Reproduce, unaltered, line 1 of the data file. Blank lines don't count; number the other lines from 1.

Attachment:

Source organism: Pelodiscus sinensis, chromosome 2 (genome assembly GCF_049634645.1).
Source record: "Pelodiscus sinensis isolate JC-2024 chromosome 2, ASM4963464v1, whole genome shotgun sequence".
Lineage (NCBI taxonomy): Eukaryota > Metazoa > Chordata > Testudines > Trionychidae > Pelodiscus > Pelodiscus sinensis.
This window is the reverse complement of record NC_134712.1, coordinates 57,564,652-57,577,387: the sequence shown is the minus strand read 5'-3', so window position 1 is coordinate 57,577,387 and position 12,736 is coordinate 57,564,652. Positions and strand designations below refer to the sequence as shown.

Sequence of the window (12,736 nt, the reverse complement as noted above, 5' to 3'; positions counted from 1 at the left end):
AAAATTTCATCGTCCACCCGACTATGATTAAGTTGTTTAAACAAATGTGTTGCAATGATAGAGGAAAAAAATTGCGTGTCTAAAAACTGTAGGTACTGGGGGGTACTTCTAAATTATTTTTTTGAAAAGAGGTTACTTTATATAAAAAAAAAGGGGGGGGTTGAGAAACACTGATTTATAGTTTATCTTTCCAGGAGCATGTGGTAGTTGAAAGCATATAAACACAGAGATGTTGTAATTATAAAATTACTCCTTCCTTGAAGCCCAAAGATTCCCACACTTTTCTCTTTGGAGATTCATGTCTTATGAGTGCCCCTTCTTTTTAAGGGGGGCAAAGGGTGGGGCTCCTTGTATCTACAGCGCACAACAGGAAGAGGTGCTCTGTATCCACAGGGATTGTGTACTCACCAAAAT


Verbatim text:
Source organism: Pelodiscus sinensis, chromosome 2 (genome assembly GCF_049634645.1).